Those trails were a wonderful escape for us as we walked our Lab, Chester. We could watch spring morph into Appalachian summer. We knew exactly where certain wildflowers would show up each year. A few years we were even able to use snowshoes on the mountain. In the summer the cool canopy of tall trees was a great escape from the heat.
We even battled the bears for blackberries which my wife turned into wonderful blackberry jelly. For a time it was like having the best of urban and rural living. We were close to services, but ten minutes of hiking up a hill got us away from the city a couple of times a day.
It was a great period of mountain living. We even had a crystal clear mountain lake, Carvin's Cove, to enjoy with our kayak.
Unfortunately people and places change. I have come to believe and accept that change is the one constant.
We have changed and our mountains have changed. The Roanoke Valley's air is not nearly as clean as it was when we moved here. The thousands of trucks passing through the valley each day might have something to do with that. Property taxes in the Roanoke Valley have gotten well beyond what I think is sustainable.
In spite of that, the jobs have not come to the valley. All three of our kids moved away after college to find jobs.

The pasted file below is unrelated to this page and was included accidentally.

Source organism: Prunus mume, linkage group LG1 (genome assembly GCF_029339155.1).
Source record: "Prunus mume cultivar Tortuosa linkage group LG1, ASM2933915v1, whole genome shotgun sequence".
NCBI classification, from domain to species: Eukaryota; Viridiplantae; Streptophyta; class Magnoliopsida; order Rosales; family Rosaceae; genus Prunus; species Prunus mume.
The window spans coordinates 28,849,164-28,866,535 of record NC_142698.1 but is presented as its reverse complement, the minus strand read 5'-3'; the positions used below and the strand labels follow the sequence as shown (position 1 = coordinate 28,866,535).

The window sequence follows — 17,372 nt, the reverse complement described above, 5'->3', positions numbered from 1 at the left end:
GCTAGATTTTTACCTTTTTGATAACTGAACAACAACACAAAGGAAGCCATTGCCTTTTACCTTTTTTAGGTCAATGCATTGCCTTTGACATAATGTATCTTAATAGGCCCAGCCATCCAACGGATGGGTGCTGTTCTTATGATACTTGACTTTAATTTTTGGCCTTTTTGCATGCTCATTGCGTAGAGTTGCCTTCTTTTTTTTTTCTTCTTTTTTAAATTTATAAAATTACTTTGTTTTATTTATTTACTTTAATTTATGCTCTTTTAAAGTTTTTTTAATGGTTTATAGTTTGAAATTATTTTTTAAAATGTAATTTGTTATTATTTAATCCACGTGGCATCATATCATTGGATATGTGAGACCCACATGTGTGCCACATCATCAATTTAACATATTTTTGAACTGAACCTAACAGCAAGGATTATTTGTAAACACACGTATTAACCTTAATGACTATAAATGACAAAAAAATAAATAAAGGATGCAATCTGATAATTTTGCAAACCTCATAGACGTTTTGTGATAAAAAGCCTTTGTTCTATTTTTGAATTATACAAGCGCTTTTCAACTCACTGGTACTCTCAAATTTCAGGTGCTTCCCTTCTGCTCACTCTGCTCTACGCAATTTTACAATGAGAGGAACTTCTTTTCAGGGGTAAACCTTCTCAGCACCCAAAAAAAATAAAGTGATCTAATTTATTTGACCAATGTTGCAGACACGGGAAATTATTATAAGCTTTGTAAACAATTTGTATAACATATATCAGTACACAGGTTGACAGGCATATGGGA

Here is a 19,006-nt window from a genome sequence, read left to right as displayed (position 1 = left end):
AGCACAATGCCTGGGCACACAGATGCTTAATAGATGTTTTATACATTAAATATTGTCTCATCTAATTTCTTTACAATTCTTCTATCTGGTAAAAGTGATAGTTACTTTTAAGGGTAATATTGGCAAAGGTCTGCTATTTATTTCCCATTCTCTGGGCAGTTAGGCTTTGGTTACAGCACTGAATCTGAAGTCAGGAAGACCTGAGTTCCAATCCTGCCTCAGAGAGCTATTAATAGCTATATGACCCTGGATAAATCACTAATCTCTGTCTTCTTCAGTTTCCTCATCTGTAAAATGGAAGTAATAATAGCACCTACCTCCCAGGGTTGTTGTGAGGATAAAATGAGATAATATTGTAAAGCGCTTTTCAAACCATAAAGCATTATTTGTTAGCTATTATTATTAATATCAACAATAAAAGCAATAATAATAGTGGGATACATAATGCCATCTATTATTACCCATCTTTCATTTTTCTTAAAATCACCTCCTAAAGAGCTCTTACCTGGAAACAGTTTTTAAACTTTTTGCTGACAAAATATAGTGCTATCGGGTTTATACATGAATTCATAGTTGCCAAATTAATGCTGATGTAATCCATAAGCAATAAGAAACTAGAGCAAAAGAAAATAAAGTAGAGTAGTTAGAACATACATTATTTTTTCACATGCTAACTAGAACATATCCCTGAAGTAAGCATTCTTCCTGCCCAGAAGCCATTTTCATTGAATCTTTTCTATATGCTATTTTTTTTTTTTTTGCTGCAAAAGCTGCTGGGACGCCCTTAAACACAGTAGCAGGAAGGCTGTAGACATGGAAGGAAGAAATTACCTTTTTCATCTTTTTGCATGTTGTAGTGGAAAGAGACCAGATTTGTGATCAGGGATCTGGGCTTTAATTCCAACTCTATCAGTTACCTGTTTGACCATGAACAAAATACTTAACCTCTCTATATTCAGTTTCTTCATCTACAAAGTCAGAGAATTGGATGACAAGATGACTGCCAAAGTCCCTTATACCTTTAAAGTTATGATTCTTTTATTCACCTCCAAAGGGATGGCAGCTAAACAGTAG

Also I have come to admit that living in the mountains takes some effort.
Where I used to not mind loading my bike on the back of the car and driving for a few minutes so I could ride it, now I do. Our hill outside Roanoke is too steep for all but the most fit bike riders.
We also were country club members for a while, then members of the local fitness club, and eventually the Salem YMCA. All those were mainly for access to a swimming pool where I could swim some laps.
Swimming always meant at least 10 to 20 minutes of driving each way.
These are all minor things but they play a role in deciding where to live.
At some point, the mountains became more of a challenge than a paradise for me.
Roanoke has had very little snow over the last few years, but some pretty good ice and wind storms have paralyzed the valley.
If you live on the side of a mountain with a steep access road, you quickly learn that getting up the mountain isn't the challenge. Going down the mountain on an icy road is what really separates the idiots from the rest of humanity.
Now after nearly eighteen years enjoying life on the side of a mountain, we find ourselves on the coast much of the time.